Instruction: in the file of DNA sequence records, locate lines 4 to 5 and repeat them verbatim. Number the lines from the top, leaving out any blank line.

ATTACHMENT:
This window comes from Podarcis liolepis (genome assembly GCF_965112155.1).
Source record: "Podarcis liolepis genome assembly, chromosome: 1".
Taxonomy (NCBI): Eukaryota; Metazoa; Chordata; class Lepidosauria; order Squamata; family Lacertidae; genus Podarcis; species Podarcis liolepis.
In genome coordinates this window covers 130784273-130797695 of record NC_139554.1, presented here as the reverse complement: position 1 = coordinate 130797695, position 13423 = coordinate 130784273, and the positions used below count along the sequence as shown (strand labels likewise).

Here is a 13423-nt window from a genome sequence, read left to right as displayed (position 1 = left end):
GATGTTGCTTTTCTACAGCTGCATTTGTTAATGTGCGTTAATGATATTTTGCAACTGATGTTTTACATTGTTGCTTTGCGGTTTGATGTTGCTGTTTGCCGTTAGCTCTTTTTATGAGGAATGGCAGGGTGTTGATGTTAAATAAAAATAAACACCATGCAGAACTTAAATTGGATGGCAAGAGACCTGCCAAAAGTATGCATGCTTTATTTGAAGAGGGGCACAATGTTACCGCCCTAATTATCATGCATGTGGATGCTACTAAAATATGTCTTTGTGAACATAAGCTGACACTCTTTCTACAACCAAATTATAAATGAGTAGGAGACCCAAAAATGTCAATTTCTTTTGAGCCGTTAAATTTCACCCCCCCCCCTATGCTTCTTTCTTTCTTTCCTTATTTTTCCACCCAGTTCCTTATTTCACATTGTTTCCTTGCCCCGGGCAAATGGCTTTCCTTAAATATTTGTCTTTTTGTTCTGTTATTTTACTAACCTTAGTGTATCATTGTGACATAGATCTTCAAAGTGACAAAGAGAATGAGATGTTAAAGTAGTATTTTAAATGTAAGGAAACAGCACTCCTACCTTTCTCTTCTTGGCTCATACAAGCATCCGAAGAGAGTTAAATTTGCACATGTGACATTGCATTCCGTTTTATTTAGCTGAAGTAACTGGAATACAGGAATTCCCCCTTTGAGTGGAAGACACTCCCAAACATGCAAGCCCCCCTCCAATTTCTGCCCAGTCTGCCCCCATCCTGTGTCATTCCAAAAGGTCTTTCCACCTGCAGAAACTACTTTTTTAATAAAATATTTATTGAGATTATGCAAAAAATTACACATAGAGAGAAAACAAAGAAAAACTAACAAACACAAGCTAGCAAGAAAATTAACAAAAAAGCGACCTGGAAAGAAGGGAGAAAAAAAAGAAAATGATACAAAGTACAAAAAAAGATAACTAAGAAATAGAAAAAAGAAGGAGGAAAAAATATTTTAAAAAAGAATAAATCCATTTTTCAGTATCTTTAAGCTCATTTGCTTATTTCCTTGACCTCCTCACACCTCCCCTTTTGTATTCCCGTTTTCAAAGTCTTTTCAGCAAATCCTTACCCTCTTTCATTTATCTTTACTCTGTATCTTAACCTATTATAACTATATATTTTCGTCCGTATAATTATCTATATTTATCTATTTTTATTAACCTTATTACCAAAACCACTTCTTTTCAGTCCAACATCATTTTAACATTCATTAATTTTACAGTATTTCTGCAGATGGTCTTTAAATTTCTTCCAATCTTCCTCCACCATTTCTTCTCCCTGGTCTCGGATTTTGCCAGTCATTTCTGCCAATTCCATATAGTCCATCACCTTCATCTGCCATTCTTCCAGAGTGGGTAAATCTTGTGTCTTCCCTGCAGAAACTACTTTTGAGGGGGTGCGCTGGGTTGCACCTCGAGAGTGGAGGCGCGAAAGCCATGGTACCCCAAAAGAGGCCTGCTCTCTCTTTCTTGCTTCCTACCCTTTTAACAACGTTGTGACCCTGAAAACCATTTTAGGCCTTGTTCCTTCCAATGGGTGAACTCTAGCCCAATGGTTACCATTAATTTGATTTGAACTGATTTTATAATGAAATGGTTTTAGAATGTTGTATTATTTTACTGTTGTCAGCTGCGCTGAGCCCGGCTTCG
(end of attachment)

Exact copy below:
In genome coordinates this window covers 130784273-130797695 of record NC_139554.1, presented here as the reverse complement: position 1 = coordinate 130797695, position 13423 = coordinate 130784273, and the positions used below count along the sequence as shown (strand labels likewise).

Here is a 13423-nt window from a genome sequence, read left to right as displayed (position 1 = left end):